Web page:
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A Green Gabardine Tunic and a Medal “For Courage”


Pictured: Lieutenant-General V. I. Chuikov, Commander of the 62nd Army in Stalingrad; N. V. Orlov, a young Red Army scout and soldier who was 16 years old in 1942.


Marshal Chuikov emanated a natural, genuine warmth toward his soldiers, regardless of their age or position. Nikolai Vasilievich Orlov was a teenager during the Great Patriotic War, and he and his family were all involved in the Soviet defense. His mother was in the NKVD 10th Division, and his father was a fighter pilot. Nikolai became a soldier at a young age, and he fought at the boat landing site on the Volga in the defense of Stalingrad during the hardest of days. Vasily Ivanovich wanted to personally recognize him for his bravery. Orlov shared his encounter with Lieutenant-General Chuikov and the warm greeting he received at the 62nd Army HQ:


“I was a kid then. I did not consider myself an adult, and at times I was even embarrassed. The soldiers of age 20-22 were just boys, but they seemed to me as mature men. […] I came in and heard the other people murmuring: ‘Here is the hero!’ I went on and could not realize: ‘Well, what have I done that is so special? Why are they ushering me in here? They, probably, are going to give me another assignment…’ I was figuring to myself.


Then the aide said: ‘Vasily Ivanovich will come here soon.’ Then Vasily Chuikov came in: ‘Well, where is he?’ He came up to me and hugged me! […] And then addressing the others: ‘We are sure to win with fellows like this!’ And with such jokes he hugged and kissed me and asked: ‘What reward do you want?’… I am honest with you, back then people did not think about any rewards and decorations. Generally, as we had been retreating all the time very few people were awarded in the Battle of Stalingrad. Only after the Battle of Stalingrad did rewards and decorations started being ladled out generously. The entire 10th Division of the NKVD had perished here and only 368 of its servicemen were decorated. Not a single one was honored with the Hero’s title.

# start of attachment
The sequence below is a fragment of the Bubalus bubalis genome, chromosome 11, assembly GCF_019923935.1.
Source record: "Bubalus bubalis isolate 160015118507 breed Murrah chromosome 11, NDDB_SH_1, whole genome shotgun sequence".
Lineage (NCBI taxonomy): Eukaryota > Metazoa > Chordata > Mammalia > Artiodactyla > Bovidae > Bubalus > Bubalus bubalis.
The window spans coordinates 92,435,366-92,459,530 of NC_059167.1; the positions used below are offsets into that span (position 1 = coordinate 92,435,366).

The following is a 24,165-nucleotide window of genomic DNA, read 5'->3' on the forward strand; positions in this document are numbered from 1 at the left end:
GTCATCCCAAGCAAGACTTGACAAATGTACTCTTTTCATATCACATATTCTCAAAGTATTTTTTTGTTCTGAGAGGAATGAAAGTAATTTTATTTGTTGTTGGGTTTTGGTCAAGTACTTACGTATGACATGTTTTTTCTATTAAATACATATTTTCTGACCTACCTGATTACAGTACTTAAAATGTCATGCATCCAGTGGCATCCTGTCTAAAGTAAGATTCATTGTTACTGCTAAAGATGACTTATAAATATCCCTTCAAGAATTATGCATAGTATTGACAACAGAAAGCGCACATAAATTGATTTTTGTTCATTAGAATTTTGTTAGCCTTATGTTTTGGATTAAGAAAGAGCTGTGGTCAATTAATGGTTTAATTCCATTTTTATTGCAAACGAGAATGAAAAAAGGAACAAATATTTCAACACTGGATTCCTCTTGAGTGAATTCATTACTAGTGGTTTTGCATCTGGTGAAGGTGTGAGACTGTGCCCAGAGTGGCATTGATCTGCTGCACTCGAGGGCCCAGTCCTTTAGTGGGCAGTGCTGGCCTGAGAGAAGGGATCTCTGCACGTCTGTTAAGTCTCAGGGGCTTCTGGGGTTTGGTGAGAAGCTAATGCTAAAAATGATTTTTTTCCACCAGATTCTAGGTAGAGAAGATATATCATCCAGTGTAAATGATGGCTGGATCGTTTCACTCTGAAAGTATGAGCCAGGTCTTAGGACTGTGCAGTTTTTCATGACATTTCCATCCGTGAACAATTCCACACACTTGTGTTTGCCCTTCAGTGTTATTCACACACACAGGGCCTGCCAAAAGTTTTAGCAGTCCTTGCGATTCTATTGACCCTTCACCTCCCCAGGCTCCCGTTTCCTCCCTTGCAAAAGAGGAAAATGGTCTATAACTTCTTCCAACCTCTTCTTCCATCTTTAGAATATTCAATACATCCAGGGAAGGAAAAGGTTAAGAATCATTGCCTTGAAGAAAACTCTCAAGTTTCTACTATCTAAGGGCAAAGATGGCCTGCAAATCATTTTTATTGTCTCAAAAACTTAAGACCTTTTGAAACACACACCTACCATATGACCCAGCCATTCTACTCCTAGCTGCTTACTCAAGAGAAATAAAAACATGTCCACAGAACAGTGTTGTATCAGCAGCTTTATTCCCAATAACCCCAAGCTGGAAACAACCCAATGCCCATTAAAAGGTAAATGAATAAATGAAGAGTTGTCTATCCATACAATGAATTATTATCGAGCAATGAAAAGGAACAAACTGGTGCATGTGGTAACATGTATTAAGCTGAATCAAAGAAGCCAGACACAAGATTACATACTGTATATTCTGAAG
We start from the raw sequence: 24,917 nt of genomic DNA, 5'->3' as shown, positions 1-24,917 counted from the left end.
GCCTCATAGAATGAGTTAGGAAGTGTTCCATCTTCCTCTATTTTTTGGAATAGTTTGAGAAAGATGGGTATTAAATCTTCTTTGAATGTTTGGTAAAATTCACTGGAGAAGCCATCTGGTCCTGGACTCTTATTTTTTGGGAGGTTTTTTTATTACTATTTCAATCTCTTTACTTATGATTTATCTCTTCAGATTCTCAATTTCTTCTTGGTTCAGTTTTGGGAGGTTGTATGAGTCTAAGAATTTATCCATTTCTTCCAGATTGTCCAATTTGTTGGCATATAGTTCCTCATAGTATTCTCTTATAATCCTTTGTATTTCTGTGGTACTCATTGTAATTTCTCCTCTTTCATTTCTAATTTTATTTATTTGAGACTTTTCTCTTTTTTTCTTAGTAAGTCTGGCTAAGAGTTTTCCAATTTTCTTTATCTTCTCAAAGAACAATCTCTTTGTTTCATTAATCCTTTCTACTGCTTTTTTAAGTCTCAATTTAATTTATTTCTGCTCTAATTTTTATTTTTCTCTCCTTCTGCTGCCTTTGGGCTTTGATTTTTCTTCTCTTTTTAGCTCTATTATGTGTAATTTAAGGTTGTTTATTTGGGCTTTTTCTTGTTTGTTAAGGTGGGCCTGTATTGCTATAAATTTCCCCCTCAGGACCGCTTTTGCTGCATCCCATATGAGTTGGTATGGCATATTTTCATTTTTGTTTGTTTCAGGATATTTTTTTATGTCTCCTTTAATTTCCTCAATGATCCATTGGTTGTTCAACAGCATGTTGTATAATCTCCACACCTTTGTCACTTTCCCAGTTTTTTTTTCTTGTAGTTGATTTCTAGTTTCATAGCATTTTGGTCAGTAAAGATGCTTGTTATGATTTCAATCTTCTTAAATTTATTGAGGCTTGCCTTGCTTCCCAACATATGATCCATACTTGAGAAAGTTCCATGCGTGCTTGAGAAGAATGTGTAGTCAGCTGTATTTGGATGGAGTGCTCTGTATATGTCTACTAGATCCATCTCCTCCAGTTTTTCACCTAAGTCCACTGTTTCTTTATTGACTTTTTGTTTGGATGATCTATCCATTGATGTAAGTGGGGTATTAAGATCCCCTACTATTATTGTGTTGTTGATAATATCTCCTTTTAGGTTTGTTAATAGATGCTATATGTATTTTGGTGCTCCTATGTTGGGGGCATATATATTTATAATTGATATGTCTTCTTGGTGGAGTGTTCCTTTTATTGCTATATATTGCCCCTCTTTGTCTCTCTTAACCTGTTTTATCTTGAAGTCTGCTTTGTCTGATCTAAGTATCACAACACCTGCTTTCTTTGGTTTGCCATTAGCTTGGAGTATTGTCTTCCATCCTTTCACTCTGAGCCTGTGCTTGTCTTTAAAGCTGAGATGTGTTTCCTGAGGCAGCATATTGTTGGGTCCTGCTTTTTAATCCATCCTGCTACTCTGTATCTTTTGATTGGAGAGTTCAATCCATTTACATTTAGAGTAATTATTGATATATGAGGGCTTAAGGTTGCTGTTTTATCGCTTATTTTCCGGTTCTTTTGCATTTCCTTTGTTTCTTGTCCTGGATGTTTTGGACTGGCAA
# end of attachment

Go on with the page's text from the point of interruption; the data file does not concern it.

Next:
Vasily Chuikov asked again: ‘Well, what do you want?’ I looked at him... He wore such a fine gabardine uniform, […] And I said, ‘Here's what I want, such a tunic!’ And he said: ‘Do you want all of this?’ ‘No,’ I said, ‘I don’t want your insignia and decorations, I just want a gabardine tunic, like this one!’ [Chuikov] turned and laughed: ‘Well, what shall we do with the guys like him? Let it be so! Tomorrow morning take him to the 13th Division and hand him such a tunic!’


Back then taking photos was not particularly allowed and there were no facilities for that. But my photo was taken anyway, and the picture was handed to me later—the only one. Then my future fate was associated with intelligence and I had no more pictures. The only one I have now is this one—wearing a gabardine tunic. At the same time when they gave me the tunic I was decorated with the medal ‘For Courage.’ According to the statute, prior to getting that medal ‘For Courage’ one was supposed to be decorated with the medal ‘For Battle Merit’ first. But I skipped that part and was handed the medal ‘For Courage’ in the first place.”



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